Farmer Focus: Considering the value of Oz grain co-operatives

Every 30 years 30% of farmers will have left the industry and their farms amalgamated into others.

Farms get bigger, businesses generate more wealth and there are fewer farmers farming as the technology and size of equipment increases efficiency.

Here in Western Australia we have a grain handling co-operative that was built over three generations and has market capitalisation of AUD3bn (£1.54bn).

See also: Read more from our Arable Farmer Focus writers

The question is, when is the point in time when we stop working as a collective and start working as individual businesses? At what point do we capitalise the co-operatives and go it alone? 

This is the question that was put to grain farmers in Western Australia this week – do we privatise the co-op or do we continue on for another generation?

The difficult part is it’s not being asked by the co-op, it’s being asked by some of the growers and the plan looks good.

One of the most difficult areas in the decision making process is around ownership and voting.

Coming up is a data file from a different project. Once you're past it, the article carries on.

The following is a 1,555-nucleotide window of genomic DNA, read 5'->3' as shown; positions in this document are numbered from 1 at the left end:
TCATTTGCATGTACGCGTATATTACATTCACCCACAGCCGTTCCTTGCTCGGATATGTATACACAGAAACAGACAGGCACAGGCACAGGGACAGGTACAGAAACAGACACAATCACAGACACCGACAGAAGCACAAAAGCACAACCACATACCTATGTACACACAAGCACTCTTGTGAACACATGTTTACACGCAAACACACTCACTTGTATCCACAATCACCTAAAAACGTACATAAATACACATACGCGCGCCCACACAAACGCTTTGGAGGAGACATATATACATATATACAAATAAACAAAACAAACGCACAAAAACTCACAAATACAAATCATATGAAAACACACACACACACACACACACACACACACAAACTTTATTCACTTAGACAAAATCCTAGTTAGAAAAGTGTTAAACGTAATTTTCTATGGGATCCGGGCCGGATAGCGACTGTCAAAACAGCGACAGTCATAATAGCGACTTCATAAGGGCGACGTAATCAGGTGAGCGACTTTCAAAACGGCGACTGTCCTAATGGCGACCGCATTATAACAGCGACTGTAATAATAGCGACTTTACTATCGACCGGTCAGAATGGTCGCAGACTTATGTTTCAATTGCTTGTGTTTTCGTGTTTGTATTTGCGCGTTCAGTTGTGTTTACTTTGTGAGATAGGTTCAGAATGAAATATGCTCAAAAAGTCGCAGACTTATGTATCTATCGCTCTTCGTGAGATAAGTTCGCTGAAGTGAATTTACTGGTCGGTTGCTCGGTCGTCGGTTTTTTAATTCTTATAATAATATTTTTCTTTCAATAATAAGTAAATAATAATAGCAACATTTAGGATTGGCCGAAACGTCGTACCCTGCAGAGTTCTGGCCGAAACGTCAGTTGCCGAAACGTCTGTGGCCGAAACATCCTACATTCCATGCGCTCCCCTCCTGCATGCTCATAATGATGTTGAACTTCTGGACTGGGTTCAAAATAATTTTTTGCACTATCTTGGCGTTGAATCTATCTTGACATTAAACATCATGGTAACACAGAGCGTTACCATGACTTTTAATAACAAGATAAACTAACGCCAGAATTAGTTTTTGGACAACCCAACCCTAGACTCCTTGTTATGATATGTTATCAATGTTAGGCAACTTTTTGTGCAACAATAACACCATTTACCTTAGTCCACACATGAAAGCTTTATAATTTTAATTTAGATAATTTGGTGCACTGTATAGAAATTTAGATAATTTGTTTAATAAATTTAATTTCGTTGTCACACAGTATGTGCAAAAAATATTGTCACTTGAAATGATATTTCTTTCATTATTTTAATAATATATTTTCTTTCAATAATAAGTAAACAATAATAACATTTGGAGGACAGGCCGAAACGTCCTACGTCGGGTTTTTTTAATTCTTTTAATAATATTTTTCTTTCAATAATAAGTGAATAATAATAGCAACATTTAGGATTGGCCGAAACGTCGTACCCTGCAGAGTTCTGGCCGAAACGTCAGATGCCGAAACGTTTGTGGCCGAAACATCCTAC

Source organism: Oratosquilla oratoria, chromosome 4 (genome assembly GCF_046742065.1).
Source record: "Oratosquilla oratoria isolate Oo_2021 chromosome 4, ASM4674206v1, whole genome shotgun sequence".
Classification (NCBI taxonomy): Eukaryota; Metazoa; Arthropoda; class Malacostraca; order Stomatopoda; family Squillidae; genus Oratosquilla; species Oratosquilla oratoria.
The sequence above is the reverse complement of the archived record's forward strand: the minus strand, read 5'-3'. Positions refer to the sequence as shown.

In Western Australia 85% of the grain is produced by 35% of the growers, but the co-op votes are “one vote, one value”, meaning that it makes no difference whether you grow 500t or 50,000t – you get the same single vote.

This wasn’t a problem 20 years ago as markets and marketing were regulated. There was only one buyer of wheat, the Australian Wheat Board and there was no competition for either grain or storage.

There are now more than 35 grain marketers and many have or are starting to build there own storage and port facilities.

Add to this many farm businesses which are storing and transporting their own grain to port bypassing the co-operative.

When and if the co-op goes it will be the last large agrarian collective.

Many fear it will be the start of a new round of consolidation in which fewer progressive and business-savvy farmers get pushed out by the bigger ones.

For others it will be and opportunity to leave the industry with a few more dollars than expected.

For me, I don’t think anything will change, those who innovate will continue to grow and those that don’t will continue to leave the same as they have done for the past three generations.

Rob Warburton farms 3,000ha with his wife Jen and two daughters in Kojonup, south of Perth, in Western Australia. Cropping includes wheat, barley and oilseed rape. Wildflower seed is grown for retail. Merino sheep are reared for wool and meat.

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